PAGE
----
...NATCA Breathes "Sigh Of Relief"?...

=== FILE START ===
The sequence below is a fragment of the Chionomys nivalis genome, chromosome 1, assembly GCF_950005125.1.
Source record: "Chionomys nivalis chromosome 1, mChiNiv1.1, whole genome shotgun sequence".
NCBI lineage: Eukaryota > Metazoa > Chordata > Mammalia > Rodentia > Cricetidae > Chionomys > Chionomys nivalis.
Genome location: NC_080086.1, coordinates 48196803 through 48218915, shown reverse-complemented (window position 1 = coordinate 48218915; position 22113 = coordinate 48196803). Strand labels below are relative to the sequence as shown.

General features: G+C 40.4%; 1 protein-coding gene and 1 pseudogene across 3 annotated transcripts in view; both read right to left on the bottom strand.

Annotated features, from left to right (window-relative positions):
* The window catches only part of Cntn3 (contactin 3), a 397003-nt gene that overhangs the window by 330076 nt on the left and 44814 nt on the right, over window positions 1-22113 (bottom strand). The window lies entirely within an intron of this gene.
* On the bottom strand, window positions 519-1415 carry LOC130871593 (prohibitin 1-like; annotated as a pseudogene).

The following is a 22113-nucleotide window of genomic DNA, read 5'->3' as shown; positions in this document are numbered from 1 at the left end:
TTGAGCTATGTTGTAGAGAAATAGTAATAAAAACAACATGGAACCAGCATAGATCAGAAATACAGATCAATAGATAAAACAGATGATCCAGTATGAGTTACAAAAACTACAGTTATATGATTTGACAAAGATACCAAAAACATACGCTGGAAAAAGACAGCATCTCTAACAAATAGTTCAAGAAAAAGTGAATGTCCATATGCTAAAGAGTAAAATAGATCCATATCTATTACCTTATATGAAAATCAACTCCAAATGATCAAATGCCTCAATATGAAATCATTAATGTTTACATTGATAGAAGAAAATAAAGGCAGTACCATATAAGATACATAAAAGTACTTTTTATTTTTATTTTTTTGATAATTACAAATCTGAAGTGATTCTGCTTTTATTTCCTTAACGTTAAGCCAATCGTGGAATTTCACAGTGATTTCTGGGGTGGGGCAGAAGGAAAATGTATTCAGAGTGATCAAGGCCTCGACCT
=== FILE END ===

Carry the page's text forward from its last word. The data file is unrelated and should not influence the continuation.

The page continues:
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FAA spokesman Greg Martin told AVweb the one-year privatization ban was an easy compromise for the agency to make since it had no immediate plans to expand the contract tower program or any other aspect of ATC. Throughout the debate, Martin insisted that the privatization provision merely provided long-term flexibility needed to address looming staffing issues (as large numbers of Reagan-era controllers near retirement age). The National Air Traffic Controllers Association (NATCA), which has long said it would settle for nothing less than a permanent moratorium against further privatization, found reason to cheer Friday's events. "The American public can breathe a sigh of relief for now," said NATCA President John Carr in a release. "Congress has declared that selling out air traffic control to the lowest bidder will not be tolerated." Not for another year, anyway. NATCA spokesman Doug Church told AVweb that despite the moratorium's short duration, he considered it a victory and that the "House and Senate pushed it as far as they could." He acknowledged the fight is far from over. "There is another battle for another day," he said. Where and how that battle will be fought isn't clear since the FAA bill, once signed by the president, is set in stone for four years. Church said NATCA hasn't yet formulated a plan to resurrect the issue when the moratorium period runs out. In his statement, Carr said the final deal shows that "Congress knew that the flying public was not going to tolerate privatization." He said NATCA will be watching the government closely to ensure the terms of the compromise are met.